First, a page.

Happiness Is Love | The Men Of The Harvard Grant Study

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A Study was done on 268 Harvard grads over a 75 year period to assess possible predictors of healthy aging.  The main result above all else that led to the most fulfillment and satisfaction in life was: warmth of relationships.  “Happiness is love. Full Stop.”

“The 75 years and 20 million dollars expended on the Grant study points…to a straight forward 5 word conclusion: Happiness is love. Full stop”

-George Vaillant

Here are the main findings:

  • Alcoholism is a disorder of great destructive power.
    • Alcoholism was the main cause of divorce between the Grant Study men and their wives.
    • Strongly correlates with neurosis and depression, which tended to follow alcohol abuse, rather than precede it.
    • Together with associated cigarette smoking, was the single greatest contributor to their early morbidity and death.
  • Financial success depends on warmth of relationships and, above a certain level, not on intelligence.
    • Those who scored highest on measurements of “warm relationships” earned an average of $141,000 a year more at their peak salaries (usually between ages 55 and 60).
    • No significant difference in maximum income earned by men with IQs in the 110–115 range and men with IQs higher than 150.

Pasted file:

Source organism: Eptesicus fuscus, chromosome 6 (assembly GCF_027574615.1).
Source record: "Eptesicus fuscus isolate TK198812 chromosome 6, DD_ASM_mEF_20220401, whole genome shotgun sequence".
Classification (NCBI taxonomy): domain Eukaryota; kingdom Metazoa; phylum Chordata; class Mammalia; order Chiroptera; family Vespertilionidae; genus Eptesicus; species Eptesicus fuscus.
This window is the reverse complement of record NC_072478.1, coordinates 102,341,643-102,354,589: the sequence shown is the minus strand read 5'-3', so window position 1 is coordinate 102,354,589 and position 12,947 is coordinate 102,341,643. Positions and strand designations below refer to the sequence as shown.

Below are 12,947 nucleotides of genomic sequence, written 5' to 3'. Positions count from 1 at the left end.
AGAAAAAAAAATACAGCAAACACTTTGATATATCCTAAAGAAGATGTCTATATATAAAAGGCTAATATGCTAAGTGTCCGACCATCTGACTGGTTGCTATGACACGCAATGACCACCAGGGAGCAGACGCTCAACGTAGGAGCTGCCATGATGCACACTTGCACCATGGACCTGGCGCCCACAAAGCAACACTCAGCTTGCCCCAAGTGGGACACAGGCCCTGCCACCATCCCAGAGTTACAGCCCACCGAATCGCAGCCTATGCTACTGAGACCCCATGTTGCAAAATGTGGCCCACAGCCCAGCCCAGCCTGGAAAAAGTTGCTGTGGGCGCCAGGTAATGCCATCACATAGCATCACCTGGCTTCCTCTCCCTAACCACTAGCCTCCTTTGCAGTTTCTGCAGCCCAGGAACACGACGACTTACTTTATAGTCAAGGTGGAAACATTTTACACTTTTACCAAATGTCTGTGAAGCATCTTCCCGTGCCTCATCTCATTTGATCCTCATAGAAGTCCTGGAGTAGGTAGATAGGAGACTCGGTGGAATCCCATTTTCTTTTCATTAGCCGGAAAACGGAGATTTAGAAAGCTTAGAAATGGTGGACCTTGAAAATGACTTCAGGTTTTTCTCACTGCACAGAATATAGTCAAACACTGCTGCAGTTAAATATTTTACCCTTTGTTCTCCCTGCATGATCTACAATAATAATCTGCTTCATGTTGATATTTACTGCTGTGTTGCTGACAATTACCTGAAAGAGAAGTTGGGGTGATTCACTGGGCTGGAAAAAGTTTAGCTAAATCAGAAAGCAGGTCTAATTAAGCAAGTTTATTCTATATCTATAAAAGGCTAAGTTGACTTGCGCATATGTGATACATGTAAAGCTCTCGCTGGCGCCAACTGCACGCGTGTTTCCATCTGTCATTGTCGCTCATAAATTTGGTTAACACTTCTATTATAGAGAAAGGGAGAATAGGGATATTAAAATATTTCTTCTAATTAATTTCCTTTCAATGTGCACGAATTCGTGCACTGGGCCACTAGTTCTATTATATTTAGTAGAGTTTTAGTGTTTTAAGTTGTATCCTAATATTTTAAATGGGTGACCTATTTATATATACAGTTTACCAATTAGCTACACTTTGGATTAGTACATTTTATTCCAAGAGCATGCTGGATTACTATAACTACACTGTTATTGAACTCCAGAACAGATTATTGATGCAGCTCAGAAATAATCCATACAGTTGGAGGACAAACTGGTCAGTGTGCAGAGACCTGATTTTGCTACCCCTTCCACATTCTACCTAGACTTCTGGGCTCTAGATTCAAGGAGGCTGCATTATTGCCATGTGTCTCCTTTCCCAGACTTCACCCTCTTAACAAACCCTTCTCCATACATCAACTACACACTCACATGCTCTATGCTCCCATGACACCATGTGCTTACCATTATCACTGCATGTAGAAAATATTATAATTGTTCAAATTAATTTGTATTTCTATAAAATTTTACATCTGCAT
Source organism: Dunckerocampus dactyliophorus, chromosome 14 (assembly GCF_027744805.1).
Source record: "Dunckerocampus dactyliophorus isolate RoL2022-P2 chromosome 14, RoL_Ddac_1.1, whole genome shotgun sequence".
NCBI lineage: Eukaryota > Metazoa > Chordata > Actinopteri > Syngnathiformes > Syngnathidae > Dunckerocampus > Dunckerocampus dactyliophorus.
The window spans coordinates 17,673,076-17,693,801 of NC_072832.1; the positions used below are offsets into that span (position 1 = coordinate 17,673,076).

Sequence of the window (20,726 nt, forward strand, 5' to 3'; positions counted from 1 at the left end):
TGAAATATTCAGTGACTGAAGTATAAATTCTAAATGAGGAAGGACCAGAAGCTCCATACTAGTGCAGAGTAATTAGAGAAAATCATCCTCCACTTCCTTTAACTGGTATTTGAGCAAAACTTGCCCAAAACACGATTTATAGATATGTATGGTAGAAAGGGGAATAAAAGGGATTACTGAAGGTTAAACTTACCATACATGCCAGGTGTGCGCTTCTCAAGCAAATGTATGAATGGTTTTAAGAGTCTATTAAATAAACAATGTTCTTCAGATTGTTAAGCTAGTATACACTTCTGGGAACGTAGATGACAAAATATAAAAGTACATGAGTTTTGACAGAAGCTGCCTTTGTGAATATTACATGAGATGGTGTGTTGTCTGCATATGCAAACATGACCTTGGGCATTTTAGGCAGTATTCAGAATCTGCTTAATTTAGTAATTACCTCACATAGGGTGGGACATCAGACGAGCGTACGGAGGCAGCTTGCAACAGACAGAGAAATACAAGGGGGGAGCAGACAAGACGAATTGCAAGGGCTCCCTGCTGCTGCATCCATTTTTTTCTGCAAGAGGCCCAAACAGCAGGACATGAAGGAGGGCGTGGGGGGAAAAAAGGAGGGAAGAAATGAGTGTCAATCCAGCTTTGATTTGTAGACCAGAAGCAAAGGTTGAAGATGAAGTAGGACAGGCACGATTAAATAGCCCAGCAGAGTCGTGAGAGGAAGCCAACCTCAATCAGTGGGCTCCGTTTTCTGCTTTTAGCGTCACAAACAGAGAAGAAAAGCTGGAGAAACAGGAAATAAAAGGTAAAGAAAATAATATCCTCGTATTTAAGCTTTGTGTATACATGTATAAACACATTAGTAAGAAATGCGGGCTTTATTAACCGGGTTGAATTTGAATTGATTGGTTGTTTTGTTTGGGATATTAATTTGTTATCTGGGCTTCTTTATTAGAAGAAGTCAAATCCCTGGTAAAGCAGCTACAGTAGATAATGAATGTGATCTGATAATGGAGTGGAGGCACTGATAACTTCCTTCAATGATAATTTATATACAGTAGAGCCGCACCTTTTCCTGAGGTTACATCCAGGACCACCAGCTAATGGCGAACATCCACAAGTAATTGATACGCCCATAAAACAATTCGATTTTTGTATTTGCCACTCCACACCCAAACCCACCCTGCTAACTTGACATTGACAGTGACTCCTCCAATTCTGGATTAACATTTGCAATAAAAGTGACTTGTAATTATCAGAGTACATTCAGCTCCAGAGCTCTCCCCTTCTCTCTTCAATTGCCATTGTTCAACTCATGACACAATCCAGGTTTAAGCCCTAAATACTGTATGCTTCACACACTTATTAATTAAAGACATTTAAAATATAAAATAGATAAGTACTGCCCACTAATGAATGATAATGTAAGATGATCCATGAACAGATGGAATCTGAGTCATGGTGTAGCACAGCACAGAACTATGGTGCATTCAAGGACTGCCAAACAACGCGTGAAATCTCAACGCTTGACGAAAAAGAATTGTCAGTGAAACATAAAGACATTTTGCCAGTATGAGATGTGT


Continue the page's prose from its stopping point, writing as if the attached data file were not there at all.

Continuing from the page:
• Political mindedness correlates with intimacy: Aging liberals have more sex.
    • The most-conservative men ceased sexual relations at an average age of 68.
    • The most-liberal men had active sex lives into their 80s.
  • The warmth of childhood relationship with mothers matters long into adulthood:
    • Men who had “warm” childhood relationships with their mothers earned an average of $87,000 more a year than men whose mothers were uncaring.
    • Men who had poor childhood relationships with their mothers were much more likely to develop dementia when old.
    • Late in their professional lives, the men’s boyhood relationships with their mothers—but not with their fathers—were associated with effectiveness at work.
    • The warmth of childhood relationships with mothers had no significant bearing on “life satisfaction” at 75.
  • The warmth of childhood relationship with fathers correlated with:
    • Lower rates of adult anxiety.
    • Greater enjoyment of vacations.
    • Increased “life satisfaction” at age 75.

Harvard Grant Study: Long Term Study On Happiness

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